General upper secondary education – without a vocational education strand offered in parallel – is provided in a general upper secondary school (liceum ogólnokształcące) where students can take the maturity exam and obtain a maturity certificate. There are also upper secondary schools which provide only vocational education or vocational education in parallel to general education; for further details, see the next section.

General upper secondary schools provide education to young people aged 16 to 19 years. Pursuant to the legislation currently in force, such schools offer three-year programmes.

The Polish education system also includes general upper secondary schools for adults.

Geographical accessibility

Nearly all general upper secondary schools (approximately 92% in the school year 2014/2015) are located in cities and towns. Thus, the accessibility of general upper secondary schools for young people from rural areas depends on the distance between their place of residence and the nearest city or town. Costs of commuting to upper secondary schools are covered mainly by parents.

In the school year 2014/2015, there were 3 991 general upper secondary schools, including 2 286 schools for young people. They were attended by 547.2 thousand pupils.

Admission requirements and choice of school

A legislative framework for admission to public general upper secondary schools is provided by the School Education Act. Pursuant to Article 20f of the Act, admission to an upper secondary school depends on the number of points which applicants have received in the lower secondary school leaving exam and for marks in their certificate for the Polish language, mathematics and two subjects selected by the head of a given school (usually taking into consideration the specialisms offered / ‘profile’ of education). Other achievements indicated in a lower secondary school leaving certificate are also taken into account.

The method for converting the criteria to points and detailed arrangements for the admission process are laid down in the Regulation of the Minister of National Education of 2 November 2015 (Journal of Law of 2015, item 1942).

The winners of regional competitions, which cover all or extend beyond the core curriculum for of at least one subject, are admitted to the upper secondary school of their choice regardless of the criteria applied to other applicants.

Age levels and grouping of pupils/students

A class (also referred to as ‘division’ in national legislation) is the basic organisational unit in a general upper secondary school (liceum ogólnokształcące) in Poland. It (nominally) groups pupils of the same age who jointly follow the same curriculum under the supervision of teachers. Roman numbers are used to designate classes and grades (I to III in a general upper secondary school).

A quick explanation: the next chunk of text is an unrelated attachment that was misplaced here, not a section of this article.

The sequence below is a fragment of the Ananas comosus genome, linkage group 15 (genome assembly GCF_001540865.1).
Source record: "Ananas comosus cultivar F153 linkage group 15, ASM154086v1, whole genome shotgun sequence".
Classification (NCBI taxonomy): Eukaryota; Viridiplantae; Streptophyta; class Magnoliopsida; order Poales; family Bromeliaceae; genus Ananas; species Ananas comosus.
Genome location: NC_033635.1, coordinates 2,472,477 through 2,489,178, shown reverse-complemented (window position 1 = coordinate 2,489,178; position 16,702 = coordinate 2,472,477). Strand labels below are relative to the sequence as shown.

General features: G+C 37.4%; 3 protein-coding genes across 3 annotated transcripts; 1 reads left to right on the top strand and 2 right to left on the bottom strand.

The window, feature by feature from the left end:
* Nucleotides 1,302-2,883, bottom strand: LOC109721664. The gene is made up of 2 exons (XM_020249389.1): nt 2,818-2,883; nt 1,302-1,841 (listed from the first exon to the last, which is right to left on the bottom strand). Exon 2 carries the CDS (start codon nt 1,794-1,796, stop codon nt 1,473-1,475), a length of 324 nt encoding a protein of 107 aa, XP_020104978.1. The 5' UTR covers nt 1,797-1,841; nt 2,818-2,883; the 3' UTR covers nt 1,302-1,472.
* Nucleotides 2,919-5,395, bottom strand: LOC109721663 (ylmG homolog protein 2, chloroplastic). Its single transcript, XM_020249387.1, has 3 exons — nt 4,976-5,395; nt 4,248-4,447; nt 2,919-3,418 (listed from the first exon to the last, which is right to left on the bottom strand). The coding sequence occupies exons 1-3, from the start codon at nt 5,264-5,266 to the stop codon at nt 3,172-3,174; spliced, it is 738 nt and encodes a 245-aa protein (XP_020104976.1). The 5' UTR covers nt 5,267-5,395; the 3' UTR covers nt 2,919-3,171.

Grouping into classes is based on the age of pupils as the basic criterion and, where applicable, on the promotion of the pupil to the next grade. Each class is supervised by a class teacher / tutor. As a rule, a given teacher holds this function throughout the period of education in school.

The minimum and maximum numbers of pupils per class are not defined in the legislation. Exceptions to the general rule are provided for in regulations adopted for special or integration general upper secondary schools (for disabled or socially maladjusted pupils) on the basis of the School Education Act; for example, the number of pupils per class in integration schools and classes should range between 15 and 20, including 3 to 5 disabled pupils. For some school activities / classes in general upper secondary schools, pupils are further divided into groups, based on arrangements similar to those in lower secondary schools.

Upper secondary education is not divided into cycles.

Organization of the school year

Classes in the school year in general upper secondary schools are divided into two semesters:

  • the first one lasting from the first day of classes (the first working day of September) till the last Saturday preceding the winter holidays;
  • the second one from the Monday directly after the winter holidays till the last day of classes (the last Friday in June).

There are some exceptions. The main one concerns the highest grades as the maturity exam is conducted after the completion of the final year of education. Thus, classes in the second semester for these grades end as early as on the last Friday in April.

The dates of the winter break vary among the provinces in Poland. The winter holidays are scheduled between mid-January and the end of February, and last for two weeks. The exact timing of the winter break is determined by the head of the regional education authorities (kurator oświaty) in agreement with the governor of the province. Schools in Poland also have Christmas and Easter breaks lasting a few days.

Detailed information on the organisation of the school year (start and dates of the school year, summer holidays and winter breaks with geographical variations, and public/religious holidays) are available in the annually updated Eurydice publication Organisation of the school time in Europe. Primary and Secondary General Education. 2016/2017 school year

Organization of the school day and week

In accordance with the Regulation of the Minister of National Education of 7 February 2012 on the outline timetables in public schools (with further amendments; last amended on 29 December 2014), the weekly number of hours of compulsory classes and lessons with the class tutor in general upper secondary school is as follows:

  • grade I – 30 (in bilingual classes – 33),
  • grade II – 32 (in bilingual classes – 35),
  • grade III – 29 (in bilingual classes – 32).

Classes usually start at 8 a.m. and finish around 2-3 p.m. if the school works in one shift (they last longer if the school works in two or three shifts). Each lesson (period) lasts 45 minutes. Breaks last at least 5 minutes, but no longer than 25 minutes. The duration of the school day also depends on the size of the school building, the number of classrooms and other facilities for after-school activities. Students go to upper secondary schools on five days a week (from Monday to Friday). If the number of classes is at least twice as high as the number of classrooms, classes may be conducted for six days a week throughout the school year or in the alternating system, i.e. 5 days in one week and 6 days in the next week.